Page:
The symptoms reversed entirely once chemotherapy ended. “I was only 42 then. It got better.” Her oncologist didn’t believe that chemotherapy affected the brain, she says. “But they didn’t believe in chemo-caused fatigue then, either.”

Kemp resumed her full-time work at the library while taking tamoxifen for seven years. She divorced and remarried, and her life seemed back on course. In 2008, the cancer came back in her bones. Now, at 59 and a grandmother of three, she’s been on various hormonal treatments and chemotherapy. She complains of mental cloudiness that affects her activities most days. 

Kemp, who was an avid reader, says her attention span is now limited when enjoying books. “I can’t remember who the characters are,” she explains. “I go back to reread the first pages.” She says she still “power knits,” but her typing skills have been affected. 

Kemp says she realizes that her chemobrain symptoms might come from other causes besides her cancer treatment. “It could be emotional changes or other medications or the cancer itself,” she says. Still, she’s convinced that chemobrain is very real and disabling. “It irritates me when the people without cancer minimize it and say, ‘Yeah, I have chemobrain,’ if they forget something. Those remarks downplay the syndrome’s reality.”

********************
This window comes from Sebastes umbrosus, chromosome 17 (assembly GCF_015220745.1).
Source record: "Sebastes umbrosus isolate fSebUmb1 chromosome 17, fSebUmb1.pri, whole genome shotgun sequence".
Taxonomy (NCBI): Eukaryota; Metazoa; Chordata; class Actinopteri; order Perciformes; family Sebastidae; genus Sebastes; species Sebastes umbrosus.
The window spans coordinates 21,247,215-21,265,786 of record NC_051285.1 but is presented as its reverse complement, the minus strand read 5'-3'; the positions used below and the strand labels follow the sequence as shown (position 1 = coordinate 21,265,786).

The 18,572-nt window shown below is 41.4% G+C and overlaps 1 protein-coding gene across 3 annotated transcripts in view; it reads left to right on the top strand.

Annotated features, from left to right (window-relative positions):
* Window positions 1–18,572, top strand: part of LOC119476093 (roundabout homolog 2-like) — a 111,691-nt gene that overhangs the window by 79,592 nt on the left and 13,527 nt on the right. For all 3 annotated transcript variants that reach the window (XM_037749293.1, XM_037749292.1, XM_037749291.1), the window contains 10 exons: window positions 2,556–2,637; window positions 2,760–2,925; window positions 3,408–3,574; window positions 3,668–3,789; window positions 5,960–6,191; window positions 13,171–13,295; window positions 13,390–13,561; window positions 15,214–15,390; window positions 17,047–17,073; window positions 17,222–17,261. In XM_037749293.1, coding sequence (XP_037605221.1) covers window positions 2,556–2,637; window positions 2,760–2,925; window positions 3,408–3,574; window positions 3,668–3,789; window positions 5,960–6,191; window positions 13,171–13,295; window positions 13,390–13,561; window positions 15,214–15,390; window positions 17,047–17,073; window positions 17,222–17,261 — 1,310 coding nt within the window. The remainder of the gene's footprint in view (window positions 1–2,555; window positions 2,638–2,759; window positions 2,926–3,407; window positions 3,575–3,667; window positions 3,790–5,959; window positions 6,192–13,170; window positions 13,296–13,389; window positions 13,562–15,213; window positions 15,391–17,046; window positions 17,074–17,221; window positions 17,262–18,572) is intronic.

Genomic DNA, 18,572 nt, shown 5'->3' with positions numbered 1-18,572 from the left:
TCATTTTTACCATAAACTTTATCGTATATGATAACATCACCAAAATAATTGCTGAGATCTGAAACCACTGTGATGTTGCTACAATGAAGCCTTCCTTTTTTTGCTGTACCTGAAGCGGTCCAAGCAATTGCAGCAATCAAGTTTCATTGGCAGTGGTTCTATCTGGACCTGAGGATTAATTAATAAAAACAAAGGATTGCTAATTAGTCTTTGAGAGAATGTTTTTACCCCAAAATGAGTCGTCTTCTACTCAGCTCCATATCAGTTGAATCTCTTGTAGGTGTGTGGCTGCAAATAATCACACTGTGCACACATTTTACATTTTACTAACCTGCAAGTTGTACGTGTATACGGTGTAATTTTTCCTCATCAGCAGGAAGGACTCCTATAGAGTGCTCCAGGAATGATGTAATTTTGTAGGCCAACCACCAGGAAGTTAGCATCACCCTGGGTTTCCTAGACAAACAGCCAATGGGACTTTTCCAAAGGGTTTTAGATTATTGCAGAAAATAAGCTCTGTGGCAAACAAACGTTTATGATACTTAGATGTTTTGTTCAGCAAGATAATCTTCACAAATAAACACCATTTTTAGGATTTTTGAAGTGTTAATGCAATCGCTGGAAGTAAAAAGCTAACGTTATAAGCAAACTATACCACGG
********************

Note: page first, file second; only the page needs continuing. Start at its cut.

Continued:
Recent studies also call into question whether hormonal therapy can affect cognitive function, says Steven Castellon, PhD, a neuropsychology specialist at UCLA Medical Center’s Stewart and Lynd Resnick Neuropsychology Hospital in Los Angeles. His group has reported that long-term breast cancer survivors who received tamoxifen, an anti-estrogen, in addition to adjuvant chemotherapy tend to experience cognitive decline several years after treatment, as compared with breast cancer survivors who received chemotherapy alone or who took no adjuvant treatment. He says the condition affects men too, including patients with prostate cancer who undergo hormonal therapies. “Chemobrain does not discriminate by gender,” he says. “Fewer men are out there who are willing to admit it.”

Castellon wants to be sure patients understand that these changes are not like those seen in Alzheimer’s. “Still, most researchers agree there’s a subset of patients who suffer a variety of cognitive problems during and shortly after chemotherapy. A smaller group will have lingering complaints after completing treatment,” he says. “It’s possible there’s a vascular insult that happens with certain chemotherapies,” he added. “Taken together, there’s a definite risk for cognitive defects.

“If we can develop a strong science around it, we can get to the point where people can make more informed treatment decisions,” he says, adding that there is enough information now for oncologists to bring it up with their patients as a possible long-term effect.  

Fighting the Fog

Holloway finished physical and occupational therapy in McAllen, where he worked on balance, hand manipulation and mental exercises. He is now back at KSU Salina finishing his class work and considering his future as he moves beyond treatment for Hodgkin lymphoma. 

“I would love to get back and fly,” he says. Still, he doesn’t regret his decision to receive needed cancer treatment.